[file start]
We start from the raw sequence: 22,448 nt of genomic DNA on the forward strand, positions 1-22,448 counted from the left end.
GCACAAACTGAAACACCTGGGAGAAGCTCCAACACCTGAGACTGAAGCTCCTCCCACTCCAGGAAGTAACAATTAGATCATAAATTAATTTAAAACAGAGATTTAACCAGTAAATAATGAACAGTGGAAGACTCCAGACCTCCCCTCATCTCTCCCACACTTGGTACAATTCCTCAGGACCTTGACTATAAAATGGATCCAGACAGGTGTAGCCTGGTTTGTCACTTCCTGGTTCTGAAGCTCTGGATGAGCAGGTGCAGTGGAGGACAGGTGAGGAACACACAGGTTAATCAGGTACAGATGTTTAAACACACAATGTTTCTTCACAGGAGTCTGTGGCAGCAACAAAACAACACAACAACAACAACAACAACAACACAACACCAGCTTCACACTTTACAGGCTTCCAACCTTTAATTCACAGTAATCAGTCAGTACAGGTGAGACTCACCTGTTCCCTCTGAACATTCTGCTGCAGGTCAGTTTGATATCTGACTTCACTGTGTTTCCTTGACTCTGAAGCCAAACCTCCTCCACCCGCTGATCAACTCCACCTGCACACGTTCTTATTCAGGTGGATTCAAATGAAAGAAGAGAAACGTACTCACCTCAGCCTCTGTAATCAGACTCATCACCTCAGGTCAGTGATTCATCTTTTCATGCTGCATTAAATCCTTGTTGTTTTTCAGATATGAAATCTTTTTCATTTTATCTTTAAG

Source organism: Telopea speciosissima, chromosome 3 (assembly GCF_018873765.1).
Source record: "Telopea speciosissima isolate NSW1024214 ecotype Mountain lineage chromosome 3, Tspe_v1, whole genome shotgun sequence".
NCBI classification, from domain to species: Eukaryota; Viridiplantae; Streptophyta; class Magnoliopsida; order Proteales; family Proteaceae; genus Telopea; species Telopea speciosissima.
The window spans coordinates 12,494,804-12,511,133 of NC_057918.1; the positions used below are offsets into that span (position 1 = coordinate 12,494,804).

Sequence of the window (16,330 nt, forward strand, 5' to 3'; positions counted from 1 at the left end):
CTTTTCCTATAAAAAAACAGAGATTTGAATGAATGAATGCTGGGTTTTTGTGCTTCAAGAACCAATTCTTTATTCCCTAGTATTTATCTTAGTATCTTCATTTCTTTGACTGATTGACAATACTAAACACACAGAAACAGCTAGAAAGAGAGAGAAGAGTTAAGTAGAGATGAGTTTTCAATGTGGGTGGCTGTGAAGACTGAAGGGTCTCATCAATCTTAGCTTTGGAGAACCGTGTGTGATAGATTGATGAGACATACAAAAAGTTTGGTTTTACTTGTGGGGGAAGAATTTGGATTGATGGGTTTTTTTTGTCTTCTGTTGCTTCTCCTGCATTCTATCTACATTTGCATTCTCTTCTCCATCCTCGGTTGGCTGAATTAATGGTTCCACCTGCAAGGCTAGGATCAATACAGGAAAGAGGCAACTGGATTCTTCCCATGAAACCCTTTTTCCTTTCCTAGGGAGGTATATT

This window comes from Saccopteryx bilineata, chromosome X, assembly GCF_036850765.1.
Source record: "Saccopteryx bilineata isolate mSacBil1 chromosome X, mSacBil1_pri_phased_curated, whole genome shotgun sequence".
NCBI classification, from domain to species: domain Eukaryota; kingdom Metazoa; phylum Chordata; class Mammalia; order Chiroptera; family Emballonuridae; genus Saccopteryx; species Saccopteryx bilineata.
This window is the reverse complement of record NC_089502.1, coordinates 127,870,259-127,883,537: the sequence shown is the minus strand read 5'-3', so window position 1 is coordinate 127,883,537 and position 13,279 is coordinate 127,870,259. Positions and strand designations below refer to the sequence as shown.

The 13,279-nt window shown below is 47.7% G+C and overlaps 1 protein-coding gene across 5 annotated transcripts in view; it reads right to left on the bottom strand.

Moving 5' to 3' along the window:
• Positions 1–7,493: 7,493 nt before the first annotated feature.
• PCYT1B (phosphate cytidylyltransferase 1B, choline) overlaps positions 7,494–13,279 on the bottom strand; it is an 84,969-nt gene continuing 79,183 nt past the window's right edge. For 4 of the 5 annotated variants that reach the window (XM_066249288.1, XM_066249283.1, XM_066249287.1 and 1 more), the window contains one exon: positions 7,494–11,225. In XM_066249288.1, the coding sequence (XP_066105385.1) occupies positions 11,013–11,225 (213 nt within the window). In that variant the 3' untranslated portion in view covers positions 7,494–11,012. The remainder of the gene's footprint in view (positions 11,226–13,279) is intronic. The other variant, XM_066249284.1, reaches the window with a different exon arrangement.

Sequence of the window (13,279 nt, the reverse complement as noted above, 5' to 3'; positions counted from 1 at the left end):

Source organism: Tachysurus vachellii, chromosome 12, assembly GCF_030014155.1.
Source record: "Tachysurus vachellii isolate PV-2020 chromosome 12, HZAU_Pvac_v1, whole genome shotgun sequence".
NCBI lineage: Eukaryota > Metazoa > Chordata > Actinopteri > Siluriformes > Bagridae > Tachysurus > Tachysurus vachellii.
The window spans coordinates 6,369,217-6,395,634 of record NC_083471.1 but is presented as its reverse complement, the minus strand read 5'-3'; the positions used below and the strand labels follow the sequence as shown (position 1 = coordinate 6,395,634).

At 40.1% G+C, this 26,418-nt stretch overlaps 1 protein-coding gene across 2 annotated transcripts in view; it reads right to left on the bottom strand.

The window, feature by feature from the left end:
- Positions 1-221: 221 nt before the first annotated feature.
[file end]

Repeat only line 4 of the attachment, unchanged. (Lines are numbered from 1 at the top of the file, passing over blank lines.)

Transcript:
Source record: "Telopea speciosissima isolate NSW1024214 ecotype Mountain lineage chromosome 3, Tspe_v1, whole genome shotgun sequence".